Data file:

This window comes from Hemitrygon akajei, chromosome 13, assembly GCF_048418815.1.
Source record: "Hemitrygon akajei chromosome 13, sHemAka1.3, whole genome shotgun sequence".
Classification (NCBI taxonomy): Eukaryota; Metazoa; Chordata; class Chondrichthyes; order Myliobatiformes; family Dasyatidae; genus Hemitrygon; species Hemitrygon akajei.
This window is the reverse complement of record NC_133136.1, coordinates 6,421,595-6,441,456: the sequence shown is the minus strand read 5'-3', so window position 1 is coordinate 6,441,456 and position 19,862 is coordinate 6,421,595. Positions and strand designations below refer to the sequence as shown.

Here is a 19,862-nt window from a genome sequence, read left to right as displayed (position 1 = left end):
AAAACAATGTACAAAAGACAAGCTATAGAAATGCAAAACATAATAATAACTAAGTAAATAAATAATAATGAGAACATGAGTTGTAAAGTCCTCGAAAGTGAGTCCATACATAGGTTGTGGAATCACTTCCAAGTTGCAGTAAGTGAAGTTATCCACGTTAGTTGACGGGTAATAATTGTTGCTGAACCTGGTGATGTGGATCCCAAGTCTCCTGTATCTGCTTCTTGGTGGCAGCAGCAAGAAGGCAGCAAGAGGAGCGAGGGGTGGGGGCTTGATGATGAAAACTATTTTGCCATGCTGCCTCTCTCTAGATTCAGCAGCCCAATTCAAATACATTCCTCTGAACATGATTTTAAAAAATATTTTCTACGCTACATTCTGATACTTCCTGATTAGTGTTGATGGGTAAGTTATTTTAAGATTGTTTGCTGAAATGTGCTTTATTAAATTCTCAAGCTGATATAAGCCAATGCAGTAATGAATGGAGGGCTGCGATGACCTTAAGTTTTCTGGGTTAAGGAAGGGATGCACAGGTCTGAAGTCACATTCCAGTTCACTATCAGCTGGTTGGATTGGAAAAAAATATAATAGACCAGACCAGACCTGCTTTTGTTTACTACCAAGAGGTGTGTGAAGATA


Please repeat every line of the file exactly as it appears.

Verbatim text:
This window comes from Hemitrygon akajei, chromosome 13, assembly GCF_048418815.1.
Source record: "Hemitrygon akajei chromosome 13, sHemAka1.3, whole genome shotgun sequence".
Classification (NCBI taxonomy): Eukaryota; Metazoa; Chordata; class Chondrichthyes; order Myliobatiformes; family Dasyatidae; genus Hemitrygon; species Hemitrygon akajei.
This window is the reverse complement of record NC_133136.1, coordinates 6,421,595-6,441,456: the sequence shown is the minus strand read 5'-3', so window position 1 is coordinate 6,441,456 and position 19,862 is coordinate 6,421,595. Positions and strand designations below refer to the sequence as shown.

Here is a 19,862-nt window from a genome sequence, read left to right as displayed (position 1 = left end):
AAAACAATGTACAAAAGACAAGCTATAGAAATGCAAAACATAATAATAACTAAGTAAATAAATAATAATGAGAACATGAGTTGTAAAGTCCTCGAAAGTGAGTCCATACATAGGTTGTGGAATCACTTCCAAGTTGCAGTAAGTGAAGTTATCCACGTTAGTTGACGGGTAATAATTGTTGCTGAACCTGGTGATGTGGATCCCAAGTCTCCTGTATCTGCTTCTTGGTGGCAGCAGCAAGAAGGCAGCAAGAGGAGCGAGGGGTGGGGGCTTGATGATGAAAACTATTTTGCCATGCTGCCTCTCTCTAGATTCAGCAGCCCAATTCAAATACATTCCTCTGAACATGATTTTAAAAAATATTTTCTACGCTACATTCTGATACTTCCTGATTAGTGTTGATGGGTAAGTTATTTTAAGATTGTTTGCTGAAATGTGCTTTATTAAATTCTCAAGCTGATATAAGCCAATGCAGTAATGAATGGAGGGCTGCGATGACCTTAAGTTTTCTGGGTTAAGGAAGGGATGCACAGGTCTGAAGTCACATTCCAGTTCACTATCAGCTGGTTGGATTGGAAAAAAATATAATAGACCAGACCAGACCTGCTTTTGTTTACTACCAAGAGGTGTGTGAAGATA